One of the few portraits by Rembrandt left in private hands is likely to be purchased by the Rijksmuseum with assistance from the Dutch government. The total price of the painting is €175 million ($198 million), with the Rembrandt Association contributing €15 million and the Rijksmuseum Fund providing €10 million. The Dutch Government is set to pay the remaining €150 million, although final approvement from parliament is yet to be granted.
The painting is considered to be a self-portrait and is titled The Standard Bearer. Rembrandt painted it at the age of 30 in 1636, and it shows the artist in the beautifully rendered historical costume of a standard-bearer. Standard-bearers were hugely important individuals who had the dangerous task of riding out into battle ahead of the troops wearing bright clothing and waving flags. In a statement, the Rijksmuseum suggested the national importance of this subject: “The Standard Bearer is one of Rembrandt’s masterpieces and is inextricably linked to the history of the Netherlands. Standard-bearers were positioned in the front line of battle in the Eighty Years’ War, the War of Independence which led to the birth of the Netherlands in 1648.”
The portrait appears to be Rembrandt’s way of demonstrating his skills in the hope to secure a commission to paint a portrait for the Amsterdam civic guard, an extremely significant commission for any artist at the time. Rembrandt’s ambitions came to fruition six years after this portrait was executed when he was commissioned to paint his famous The Night Watch (1642), a group portrait of the Amsterdam militia. Director of the Rijksmuseum, Taco Dibbits, said the painting was of “enormous importance” and that it shows Rembrandt’s “artistic breakthrough in the run-up to The Night Watch”.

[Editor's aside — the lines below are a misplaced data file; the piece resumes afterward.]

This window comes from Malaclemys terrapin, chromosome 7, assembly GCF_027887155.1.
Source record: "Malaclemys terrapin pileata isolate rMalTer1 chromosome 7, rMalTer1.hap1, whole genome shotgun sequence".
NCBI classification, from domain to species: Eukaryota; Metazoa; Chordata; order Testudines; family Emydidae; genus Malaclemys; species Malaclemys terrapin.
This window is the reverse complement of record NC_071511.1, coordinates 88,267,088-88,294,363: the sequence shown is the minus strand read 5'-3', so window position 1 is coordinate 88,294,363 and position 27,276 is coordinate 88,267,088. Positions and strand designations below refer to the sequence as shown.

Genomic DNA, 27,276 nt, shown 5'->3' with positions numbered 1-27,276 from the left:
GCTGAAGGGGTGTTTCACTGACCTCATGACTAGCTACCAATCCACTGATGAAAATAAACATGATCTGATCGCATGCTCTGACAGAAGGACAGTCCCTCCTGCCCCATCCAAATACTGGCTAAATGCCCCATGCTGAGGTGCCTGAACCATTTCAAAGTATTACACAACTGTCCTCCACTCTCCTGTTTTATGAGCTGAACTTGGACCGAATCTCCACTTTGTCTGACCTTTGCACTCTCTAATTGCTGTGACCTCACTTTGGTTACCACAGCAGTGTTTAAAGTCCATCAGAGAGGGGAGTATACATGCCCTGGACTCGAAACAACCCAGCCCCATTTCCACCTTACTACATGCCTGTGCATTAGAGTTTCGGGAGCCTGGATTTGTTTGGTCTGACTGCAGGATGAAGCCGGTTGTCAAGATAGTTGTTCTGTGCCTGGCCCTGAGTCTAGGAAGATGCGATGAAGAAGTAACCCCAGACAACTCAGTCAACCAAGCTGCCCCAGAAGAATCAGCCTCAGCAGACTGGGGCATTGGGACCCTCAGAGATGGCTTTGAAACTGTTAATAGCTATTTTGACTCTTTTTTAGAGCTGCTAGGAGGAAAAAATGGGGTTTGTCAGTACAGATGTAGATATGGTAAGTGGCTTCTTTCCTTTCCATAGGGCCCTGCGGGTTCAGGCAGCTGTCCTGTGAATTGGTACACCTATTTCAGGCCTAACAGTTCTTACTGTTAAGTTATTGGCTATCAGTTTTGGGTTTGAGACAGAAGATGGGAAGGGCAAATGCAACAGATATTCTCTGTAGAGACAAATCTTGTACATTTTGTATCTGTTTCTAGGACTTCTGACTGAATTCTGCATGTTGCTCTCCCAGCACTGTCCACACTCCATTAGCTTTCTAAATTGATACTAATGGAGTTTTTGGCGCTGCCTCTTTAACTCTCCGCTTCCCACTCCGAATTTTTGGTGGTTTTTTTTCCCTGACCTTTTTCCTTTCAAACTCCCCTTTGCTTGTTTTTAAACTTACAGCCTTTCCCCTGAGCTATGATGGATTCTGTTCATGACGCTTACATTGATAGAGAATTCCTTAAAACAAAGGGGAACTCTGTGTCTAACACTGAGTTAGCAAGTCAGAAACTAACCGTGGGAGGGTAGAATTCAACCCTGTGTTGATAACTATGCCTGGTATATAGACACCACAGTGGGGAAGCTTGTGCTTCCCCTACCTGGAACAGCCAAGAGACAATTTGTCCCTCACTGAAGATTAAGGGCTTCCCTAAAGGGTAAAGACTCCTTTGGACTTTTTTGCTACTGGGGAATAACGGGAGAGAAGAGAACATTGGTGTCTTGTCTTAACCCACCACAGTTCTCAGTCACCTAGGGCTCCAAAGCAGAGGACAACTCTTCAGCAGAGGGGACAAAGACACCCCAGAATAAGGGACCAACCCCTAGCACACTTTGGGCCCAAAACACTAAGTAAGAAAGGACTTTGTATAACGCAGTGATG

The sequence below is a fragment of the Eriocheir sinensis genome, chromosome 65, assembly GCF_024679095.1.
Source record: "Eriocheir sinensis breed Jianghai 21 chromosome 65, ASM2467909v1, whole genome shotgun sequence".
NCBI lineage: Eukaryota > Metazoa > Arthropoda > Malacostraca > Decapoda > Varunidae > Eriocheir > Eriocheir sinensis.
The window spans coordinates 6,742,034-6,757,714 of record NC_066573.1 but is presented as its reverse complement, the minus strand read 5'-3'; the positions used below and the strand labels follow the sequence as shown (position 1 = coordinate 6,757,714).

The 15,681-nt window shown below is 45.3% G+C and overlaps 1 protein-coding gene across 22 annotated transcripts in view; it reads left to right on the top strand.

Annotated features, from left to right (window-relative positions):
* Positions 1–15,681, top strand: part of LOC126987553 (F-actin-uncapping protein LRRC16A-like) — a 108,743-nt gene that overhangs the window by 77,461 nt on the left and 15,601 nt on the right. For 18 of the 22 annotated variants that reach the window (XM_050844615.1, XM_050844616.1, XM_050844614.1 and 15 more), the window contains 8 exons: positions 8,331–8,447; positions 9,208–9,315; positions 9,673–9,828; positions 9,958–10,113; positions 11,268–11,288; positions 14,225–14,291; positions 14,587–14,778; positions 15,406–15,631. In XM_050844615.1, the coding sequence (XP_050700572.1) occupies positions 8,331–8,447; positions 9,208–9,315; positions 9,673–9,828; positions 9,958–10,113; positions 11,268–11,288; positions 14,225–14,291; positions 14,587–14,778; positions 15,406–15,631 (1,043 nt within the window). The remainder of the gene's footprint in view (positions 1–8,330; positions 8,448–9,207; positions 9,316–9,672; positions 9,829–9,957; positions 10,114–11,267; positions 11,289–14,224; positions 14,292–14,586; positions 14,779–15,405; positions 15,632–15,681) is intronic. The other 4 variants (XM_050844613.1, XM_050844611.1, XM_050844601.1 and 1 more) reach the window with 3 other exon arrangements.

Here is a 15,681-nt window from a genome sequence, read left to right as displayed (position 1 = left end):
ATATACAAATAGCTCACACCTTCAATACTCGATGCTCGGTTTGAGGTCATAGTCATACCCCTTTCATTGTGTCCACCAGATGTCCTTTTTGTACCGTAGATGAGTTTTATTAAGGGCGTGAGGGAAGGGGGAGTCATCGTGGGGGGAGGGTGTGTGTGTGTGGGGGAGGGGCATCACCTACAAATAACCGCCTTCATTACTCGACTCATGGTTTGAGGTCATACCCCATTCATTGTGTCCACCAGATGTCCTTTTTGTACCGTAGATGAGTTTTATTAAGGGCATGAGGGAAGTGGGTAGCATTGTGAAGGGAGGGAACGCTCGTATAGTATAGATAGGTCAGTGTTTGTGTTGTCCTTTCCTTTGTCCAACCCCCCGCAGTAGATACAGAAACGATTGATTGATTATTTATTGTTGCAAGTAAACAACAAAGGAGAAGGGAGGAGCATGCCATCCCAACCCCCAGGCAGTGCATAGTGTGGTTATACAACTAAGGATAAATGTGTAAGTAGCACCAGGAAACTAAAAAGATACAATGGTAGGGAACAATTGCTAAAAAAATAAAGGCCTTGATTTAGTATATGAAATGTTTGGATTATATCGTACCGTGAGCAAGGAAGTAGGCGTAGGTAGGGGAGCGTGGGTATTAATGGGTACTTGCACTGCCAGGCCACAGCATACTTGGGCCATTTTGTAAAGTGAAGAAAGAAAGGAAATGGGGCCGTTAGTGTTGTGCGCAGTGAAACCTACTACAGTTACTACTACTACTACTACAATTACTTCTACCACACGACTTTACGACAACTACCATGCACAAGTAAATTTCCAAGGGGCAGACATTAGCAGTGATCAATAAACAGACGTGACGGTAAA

The painting has been in the collection of Elie de Rothschild in Paris, and was classified as a “national treasure” by the French government in 2019, who refused to grant an export license for the painting, giving French museums 30 months to raise funds to purchase it. However last week the French government waived its rights to buy the painting after being unable to raise enough money. The considerable amount needed to purchase the painting “represented almost 20 years of the Louvre’s acquisition budget”, and there were no other French institutions who could buy the painting. Prior to being in the collection of the Rothschild family, the portrait was owned by King George IV of England.
Minister Ingrid van Engelshoven has expressed her excitement at the upcoming purchase, evidently optimistic that the final approval for the purchase will come through. She said “after hundreds of years, the work will now be in public hands, so everyone can enjoy this painting of enormous cultural and historical significance. After a journey of centuries, The Standard Bearer is now returning home for good.” Similarly, Fusien Bijl de Vroe, Director of the Rembrandt Association, commented that: “a purchase like this is important both today and for generations to come.”
The Rijksmuseum intend to tour the portrait around the Netherlands, before displaying it permanently in the museum.